For example, suppose Party A knows (perhaps from pre-litigation communications) that Party B has prior art that provides a basis for a reexamination request. Party A can properly assume that Party B will file a reexamination request that could eventually precipitate a motion by Party B to stay Party A’s litigation pending reexamination of the 123 patent. Suppose also that Party A has additional state law claims that are ancillary to its claim of infringement of the 123 patent, such as common law unfair competition and violations of California’s Unfair Competition Law.22 If Party A anticipates Party B seeking reexamination and moving to stay pending this reexamination, Party A must decide whether to plead its state law claims at this time.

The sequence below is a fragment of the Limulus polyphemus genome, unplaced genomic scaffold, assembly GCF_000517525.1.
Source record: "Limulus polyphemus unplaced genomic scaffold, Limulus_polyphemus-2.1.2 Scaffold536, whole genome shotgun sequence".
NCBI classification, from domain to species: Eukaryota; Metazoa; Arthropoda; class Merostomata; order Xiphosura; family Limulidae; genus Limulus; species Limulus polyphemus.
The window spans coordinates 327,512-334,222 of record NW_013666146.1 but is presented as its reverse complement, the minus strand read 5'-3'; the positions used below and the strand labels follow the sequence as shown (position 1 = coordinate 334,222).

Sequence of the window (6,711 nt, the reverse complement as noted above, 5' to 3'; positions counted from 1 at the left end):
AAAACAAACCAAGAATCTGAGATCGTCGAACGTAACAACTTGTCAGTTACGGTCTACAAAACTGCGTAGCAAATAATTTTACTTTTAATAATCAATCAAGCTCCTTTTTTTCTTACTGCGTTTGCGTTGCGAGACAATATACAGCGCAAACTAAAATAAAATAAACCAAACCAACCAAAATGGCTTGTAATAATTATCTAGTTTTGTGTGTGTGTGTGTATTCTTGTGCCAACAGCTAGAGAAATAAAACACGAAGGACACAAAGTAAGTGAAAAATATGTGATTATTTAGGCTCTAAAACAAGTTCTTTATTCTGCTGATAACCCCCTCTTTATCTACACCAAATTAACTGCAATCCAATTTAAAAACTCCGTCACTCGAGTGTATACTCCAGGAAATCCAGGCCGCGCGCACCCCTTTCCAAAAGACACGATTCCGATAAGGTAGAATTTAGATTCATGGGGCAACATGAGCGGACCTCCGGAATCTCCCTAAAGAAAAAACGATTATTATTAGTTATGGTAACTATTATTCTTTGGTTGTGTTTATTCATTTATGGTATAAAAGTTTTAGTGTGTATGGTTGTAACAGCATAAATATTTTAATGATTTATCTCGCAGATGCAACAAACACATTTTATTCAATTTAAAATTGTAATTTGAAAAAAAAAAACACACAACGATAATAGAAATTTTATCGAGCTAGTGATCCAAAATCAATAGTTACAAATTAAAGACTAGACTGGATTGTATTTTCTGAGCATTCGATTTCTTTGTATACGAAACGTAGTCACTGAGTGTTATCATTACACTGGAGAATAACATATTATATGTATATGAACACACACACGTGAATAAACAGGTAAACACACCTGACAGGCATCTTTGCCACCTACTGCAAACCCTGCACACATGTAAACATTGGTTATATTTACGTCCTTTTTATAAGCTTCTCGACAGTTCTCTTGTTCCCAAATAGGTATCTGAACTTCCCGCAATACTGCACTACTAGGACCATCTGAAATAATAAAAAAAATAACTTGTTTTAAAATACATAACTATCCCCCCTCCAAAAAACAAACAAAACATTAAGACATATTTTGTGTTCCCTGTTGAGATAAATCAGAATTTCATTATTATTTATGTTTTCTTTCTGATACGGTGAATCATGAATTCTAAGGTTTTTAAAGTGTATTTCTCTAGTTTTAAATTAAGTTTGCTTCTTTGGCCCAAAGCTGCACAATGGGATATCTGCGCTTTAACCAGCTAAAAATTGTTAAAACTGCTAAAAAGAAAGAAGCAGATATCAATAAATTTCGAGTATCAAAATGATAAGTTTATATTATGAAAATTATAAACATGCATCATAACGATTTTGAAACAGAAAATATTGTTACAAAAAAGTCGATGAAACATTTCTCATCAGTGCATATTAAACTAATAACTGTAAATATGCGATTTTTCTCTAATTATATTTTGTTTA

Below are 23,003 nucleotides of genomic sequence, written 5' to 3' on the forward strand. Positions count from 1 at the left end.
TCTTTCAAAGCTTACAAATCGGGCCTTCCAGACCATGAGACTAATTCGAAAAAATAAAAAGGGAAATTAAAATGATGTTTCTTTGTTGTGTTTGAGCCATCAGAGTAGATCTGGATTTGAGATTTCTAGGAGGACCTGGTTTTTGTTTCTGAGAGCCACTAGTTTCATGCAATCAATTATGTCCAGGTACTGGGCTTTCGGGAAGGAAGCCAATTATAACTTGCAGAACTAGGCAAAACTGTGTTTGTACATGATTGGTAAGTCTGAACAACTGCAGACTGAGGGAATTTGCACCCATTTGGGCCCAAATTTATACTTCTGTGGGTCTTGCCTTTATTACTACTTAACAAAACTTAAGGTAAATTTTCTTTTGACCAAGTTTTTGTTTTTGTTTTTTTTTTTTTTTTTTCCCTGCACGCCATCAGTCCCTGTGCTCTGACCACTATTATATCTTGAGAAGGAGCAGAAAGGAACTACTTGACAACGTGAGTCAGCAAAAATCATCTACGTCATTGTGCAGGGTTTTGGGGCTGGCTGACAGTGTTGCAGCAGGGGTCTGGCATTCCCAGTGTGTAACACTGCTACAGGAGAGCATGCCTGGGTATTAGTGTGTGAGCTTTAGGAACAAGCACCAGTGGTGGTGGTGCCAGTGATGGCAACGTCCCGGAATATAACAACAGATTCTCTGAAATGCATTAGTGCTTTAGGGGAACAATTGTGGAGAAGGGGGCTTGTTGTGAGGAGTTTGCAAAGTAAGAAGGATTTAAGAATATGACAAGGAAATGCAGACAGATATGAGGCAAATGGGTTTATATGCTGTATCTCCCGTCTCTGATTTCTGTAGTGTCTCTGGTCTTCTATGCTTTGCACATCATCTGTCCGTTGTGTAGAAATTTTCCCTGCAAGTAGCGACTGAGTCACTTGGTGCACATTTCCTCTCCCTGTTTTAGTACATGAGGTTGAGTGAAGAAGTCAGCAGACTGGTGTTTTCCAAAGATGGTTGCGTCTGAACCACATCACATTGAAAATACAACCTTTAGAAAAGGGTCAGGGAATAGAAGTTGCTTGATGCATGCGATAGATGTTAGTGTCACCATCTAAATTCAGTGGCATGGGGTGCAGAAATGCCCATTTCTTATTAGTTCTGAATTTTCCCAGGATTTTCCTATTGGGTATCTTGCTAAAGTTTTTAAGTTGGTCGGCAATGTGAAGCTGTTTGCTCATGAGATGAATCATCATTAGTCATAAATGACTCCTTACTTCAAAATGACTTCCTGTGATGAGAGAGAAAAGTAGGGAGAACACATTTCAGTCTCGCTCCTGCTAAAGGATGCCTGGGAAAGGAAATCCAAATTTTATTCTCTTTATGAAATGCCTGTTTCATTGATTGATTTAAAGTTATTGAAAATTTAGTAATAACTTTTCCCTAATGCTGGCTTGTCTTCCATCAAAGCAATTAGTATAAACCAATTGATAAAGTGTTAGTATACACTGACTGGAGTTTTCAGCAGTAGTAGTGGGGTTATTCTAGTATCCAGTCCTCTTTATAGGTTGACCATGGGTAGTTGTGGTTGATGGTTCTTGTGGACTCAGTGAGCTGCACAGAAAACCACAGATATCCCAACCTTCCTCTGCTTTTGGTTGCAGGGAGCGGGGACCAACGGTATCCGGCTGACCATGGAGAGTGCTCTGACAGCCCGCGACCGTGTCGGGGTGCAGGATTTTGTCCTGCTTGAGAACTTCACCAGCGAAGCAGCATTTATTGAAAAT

Thus, if Party A’s primary goal is to assert and protect its patent rights in an expeditious manner, Party A may choose to plead as many ancillary or noninfringement claims in this lawsuit as it has against Party B to improve its chances of defeating a motion to stay. The need to adjudicate such unrelated claims would weigh strongly against a stay of the entire action.23 Conversely, if Party A has no real desire to get entangled in federal litigation but files suit against Party B for other reasons – such as to apply pressure on Party B to settle and take a license on the 123 patent – the opposite reasoning makes more sense. Party A then would have an incentive not to allege ancillary claims in this lawsuit before any motion to stay, and could separate its claims and allege them in an independent action in state court. Alternatively, Party A could attempt to wait until after the court decides a motion to stay before seeking leave to amend its complaint to plead in these unrelated claims. This approach is a bit more risky, however, as a court may very well view this as dilatory tactics or gamesmanship.
Party B’s Perspective